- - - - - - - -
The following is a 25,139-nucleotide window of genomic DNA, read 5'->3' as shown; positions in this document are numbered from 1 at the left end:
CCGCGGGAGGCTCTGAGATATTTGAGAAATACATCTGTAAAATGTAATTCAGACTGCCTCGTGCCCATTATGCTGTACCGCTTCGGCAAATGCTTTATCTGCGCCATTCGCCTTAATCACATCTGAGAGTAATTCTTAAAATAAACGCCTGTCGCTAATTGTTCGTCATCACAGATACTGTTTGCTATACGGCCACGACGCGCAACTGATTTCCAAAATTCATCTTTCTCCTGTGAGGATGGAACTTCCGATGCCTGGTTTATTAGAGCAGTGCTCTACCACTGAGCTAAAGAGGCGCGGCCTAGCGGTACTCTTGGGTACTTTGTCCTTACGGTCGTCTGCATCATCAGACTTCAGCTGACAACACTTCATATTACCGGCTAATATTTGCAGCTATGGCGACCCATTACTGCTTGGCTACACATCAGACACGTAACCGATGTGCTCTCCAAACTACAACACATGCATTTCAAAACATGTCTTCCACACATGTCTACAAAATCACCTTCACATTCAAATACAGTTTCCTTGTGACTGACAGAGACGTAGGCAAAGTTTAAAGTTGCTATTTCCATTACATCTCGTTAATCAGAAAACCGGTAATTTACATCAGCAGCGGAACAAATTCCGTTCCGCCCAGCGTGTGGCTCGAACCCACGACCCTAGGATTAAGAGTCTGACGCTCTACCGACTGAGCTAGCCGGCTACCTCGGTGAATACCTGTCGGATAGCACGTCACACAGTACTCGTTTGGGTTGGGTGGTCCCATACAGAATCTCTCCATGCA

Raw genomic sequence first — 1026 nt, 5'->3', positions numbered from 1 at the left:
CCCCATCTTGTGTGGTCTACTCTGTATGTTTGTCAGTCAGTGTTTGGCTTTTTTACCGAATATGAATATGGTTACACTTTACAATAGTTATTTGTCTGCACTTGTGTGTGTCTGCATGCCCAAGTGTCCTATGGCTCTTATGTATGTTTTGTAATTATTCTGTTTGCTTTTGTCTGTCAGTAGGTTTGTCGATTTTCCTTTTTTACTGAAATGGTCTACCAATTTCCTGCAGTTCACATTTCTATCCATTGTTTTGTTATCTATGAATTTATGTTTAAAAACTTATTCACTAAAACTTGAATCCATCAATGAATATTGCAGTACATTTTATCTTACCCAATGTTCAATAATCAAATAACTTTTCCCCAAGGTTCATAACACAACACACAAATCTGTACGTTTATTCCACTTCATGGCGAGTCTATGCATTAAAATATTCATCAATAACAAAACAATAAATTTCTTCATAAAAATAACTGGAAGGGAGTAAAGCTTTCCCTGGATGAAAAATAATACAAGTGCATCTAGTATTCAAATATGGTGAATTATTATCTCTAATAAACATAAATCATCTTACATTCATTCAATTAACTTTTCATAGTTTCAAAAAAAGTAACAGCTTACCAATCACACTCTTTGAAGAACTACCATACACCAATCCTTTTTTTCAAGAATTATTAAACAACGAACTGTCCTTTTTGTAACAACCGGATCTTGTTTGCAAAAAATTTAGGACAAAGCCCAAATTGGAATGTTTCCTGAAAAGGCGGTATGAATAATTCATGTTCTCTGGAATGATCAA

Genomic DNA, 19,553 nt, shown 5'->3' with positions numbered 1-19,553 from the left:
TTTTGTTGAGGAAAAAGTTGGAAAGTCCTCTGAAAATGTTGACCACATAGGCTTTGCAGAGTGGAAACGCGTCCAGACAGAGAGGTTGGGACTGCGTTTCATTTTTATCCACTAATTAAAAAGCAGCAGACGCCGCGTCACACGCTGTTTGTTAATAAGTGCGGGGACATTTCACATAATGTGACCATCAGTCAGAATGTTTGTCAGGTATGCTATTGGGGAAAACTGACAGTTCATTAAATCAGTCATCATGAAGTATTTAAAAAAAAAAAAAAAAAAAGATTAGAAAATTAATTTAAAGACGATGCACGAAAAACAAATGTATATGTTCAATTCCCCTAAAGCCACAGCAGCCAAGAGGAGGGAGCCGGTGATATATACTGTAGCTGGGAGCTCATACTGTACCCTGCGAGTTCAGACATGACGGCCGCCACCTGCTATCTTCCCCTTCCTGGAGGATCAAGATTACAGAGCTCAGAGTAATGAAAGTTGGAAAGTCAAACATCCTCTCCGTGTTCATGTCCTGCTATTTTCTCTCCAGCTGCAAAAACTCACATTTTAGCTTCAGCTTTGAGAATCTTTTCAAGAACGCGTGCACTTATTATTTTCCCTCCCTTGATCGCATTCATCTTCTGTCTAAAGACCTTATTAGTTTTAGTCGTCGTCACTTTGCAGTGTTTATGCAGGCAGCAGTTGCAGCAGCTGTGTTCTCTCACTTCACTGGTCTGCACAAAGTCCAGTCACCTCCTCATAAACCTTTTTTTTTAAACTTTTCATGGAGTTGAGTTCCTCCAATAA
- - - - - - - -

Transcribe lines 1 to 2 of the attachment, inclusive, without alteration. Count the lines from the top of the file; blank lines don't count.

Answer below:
The following is a 25,139-nucleotide window of genomic DNA, read 5'->3' as shown; positions in this document are numbered from 1 at the left end:
CCGCGGGAGGCTCTGAGATATTTGAGAAATACATCTGTAAAATGTAATTCAGACTGCCTCGTGCCCATTATGCTGTACCGCTTCGGCAAATGCTTTATCTGCGCCATTCGCCTTAATCACATCTGAGAGTAATTCTTAAAATAAACGCCTGTCGCTAATTGTTCGTCATCACAGATACTGTTTGCTATACGGCCACGACGCGCAACTGATTTCCAAAATTCATCTTTCTCCTGTGAGGATGGAACTTCCGATGCCTGGTTTATTAGAGCAGTGCTCTACCACTGAGCTAAAGAGGCGCGGCCTAGCGGTACTCTTGGGTACTTTGTCCTTACGGTCGTCTGCATCATCAGACTTCAGCTGACAACACTTCATATTACCGGCTAATATTTGCAGCTATGGCGACCCATTACTGCTTGGCTACACATCAGACACGTAACCGATGTGCTCTCCAAACTACAACACATGCATTTCAAAACATGTCTTCCACACATGTCTACAAAATCACCTTCACATTCAAATACAGTTTCCTTGTGACTGACAGAGACGTAGGCAAAGTTTAAAGTTGCTATTTCCATTACATCTCGTTAATCAGAAAACCGGTAATTTACATCAGCAGCGGAACAAATTCCGTTCCGCCCAGCGTGTGGCTCGAACCCACGACCCTAGGATTAAGAGTCTGACGCTCTACCGACTGAGCTAGCCGGCTACCTCGGTGAATACCTGTCGGATAGCACGTCACACAGTACTCGTTTGGGTTGGGTGGTCCCATACAGAATCTCTCCATGCA